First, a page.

Training during employment is also a pillar in the bill, stating that training is required in ethics, mental health, community interaction, implicit bias, racial equity and use of force. Officers will also be required to intervene during the unlawful or unethical incidents involving their fellow employees and report the occurrence within 30 days. Each law enforcement entity will be responsible for meeting these requirements and enforcing these standards within their ranks.

Another large point made in the bill pertains to the use of force, and the amount of information that is gathered after a forceful incident. Providing all information on the incident to the Department of Justice is mandatory. With this, data may also become more representative of reality, and improve reports such as The National Data Collection on Police Use of Force.

Overall, the bill lays out a large array of standards that may reduce the amount of violent altercations between the public and those in law enforcement. It definitely is a large step towards protecting the public from potential problems that might arise with those tasked with protecting them, however this does not ensure total safety.

The North Carolina State Capitol Building in Raleigh, North Carolina. ((Dreamstime/TNS))

The bill creates a new duty to intervene, but in practice this may be a lot harder to enforce. How will we know that officers will really intervene? How will we know interpersonal relationships within departments won’t hinder enforcement of the law? It is well known that cops protect cops, so how will we know that those simply trying to do their job are not enabling those willing to go to any lengths to assert their power? How will past incidents affect the judgement of officers, especially regarding use of force, and how will this be approached? These issues reach far deeper than on paper, and when laws translate into real life, change can be difficult.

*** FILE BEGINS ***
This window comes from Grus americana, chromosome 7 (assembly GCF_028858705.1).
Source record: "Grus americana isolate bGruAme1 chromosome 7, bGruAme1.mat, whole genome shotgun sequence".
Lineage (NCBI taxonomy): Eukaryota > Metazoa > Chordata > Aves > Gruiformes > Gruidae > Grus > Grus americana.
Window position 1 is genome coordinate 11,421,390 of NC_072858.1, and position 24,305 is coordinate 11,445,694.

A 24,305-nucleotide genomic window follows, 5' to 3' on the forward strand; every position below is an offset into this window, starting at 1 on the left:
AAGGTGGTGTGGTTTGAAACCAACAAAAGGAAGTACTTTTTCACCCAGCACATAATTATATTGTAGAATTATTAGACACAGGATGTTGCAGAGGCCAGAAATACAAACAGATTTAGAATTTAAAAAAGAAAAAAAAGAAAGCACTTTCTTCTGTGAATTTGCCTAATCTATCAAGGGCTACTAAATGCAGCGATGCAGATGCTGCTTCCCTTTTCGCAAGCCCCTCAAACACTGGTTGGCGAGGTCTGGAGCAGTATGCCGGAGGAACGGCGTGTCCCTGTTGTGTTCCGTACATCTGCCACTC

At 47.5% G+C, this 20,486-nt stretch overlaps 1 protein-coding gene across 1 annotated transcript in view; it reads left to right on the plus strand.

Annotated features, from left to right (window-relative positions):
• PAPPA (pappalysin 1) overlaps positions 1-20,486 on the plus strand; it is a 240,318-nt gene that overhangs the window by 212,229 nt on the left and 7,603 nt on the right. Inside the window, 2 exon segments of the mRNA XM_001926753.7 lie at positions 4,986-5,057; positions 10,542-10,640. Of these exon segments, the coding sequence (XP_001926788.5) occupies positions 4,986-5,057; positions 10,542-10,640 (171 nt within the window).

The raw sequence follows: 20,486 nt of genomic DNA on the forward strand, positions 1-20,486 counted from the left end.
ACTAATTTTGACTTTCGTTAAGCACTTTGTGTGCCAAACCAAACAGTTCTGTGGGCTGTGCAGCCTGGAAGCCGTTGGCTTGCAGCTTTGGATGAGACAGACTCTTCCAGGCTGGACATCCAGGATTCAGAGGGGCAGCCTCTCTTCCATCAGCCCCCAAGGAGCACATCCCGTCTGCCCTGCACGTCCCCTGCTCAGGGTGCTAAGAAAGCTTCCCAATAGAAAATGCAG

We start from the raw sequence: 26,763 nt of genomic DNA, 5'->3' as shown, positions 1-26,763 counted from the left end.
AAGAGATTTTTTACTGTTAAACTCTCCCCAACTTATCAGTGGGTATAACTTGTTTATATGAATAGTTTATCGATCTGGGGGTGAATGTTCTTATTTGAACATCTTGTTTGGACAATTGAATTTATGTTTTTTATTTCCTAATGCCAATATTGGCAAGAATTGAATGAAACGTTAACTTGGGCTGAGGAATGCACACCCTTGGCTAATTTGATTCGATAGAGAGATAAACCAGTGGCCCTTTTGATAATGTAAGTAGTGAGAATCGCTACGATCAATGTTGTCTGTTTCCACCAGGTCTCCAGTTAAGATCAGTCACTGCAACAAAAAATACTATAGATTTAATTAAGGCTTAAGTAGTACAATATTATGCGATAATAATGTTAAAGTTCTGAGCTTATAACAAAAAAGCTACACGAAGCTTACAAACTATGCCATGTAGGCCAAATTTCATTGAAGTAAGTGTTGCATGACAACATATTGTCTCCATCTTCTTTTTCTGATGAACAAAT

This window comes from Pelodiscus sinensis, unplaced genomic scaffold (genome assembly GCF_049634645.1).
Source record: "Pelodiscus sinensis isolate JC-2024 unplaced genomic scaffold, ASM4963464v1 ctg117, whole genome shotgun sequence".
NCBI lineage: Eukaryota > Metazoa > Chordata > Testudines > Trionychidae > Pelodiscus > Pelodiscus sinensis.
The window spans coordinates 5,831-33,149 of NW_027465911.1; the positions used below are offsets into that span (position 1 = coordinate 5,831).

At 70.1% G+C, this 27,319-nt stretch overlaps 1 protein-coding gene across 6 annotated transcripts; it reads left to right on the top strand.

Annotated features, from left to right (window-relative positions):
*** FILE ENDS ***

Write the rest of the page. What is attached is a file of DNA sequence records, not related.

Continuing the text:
Altercations are inevitable, and will not be solved with one bill, no matter how many statements are set into law. Humans react to situations in unpredictable ways at times, and there’s no definitive way to extricate every law enforcement officer who will become violent with a citizen. Accountability that cannot be attained within an organization must be enforced from outside, which is what this bill takes a step towards.

This bill may even serve racial minorities partially, since these populations are the most likely to be caught in violent altercations with police officers. Officers may not be protected as much, even within a system which has often protected its own. However, this bill does not seem to punish law enforcement officers at every small issue, but simply put in place a law that would hold them accountable, and make sure that those outside the police force are made aware of situations they previously would not know about. SB 300 allows situations where a death or use of force has occurred to have heightened standards.

Some social justice activists have criticized the bill, saying the bill will not do enough to prevent systemic racism within policing.

“The law enforcement training and oversight provisions in SB 300 rely on and perpetuate the falsehoods that the failings of the criminal legal system are the result of ‘a few bad apples’ and that the police can police themselves,” said Daniel Bowes. His statements mirror criticisms from other advocates.

One law alone can’t improve every part of our criminal justice system, but this law will make our state safer and more just,” said Josh Stein, an attorney in a statement. He then goes on to thank the senators sponsoring the bill, and acknowledges the governor’s Task Force for Racial Equity in Criminal Justice, which is co-chaired by himself and Justice Anita Earls. His words seem hopeful, and his voice is backed by many others and more importantly, action.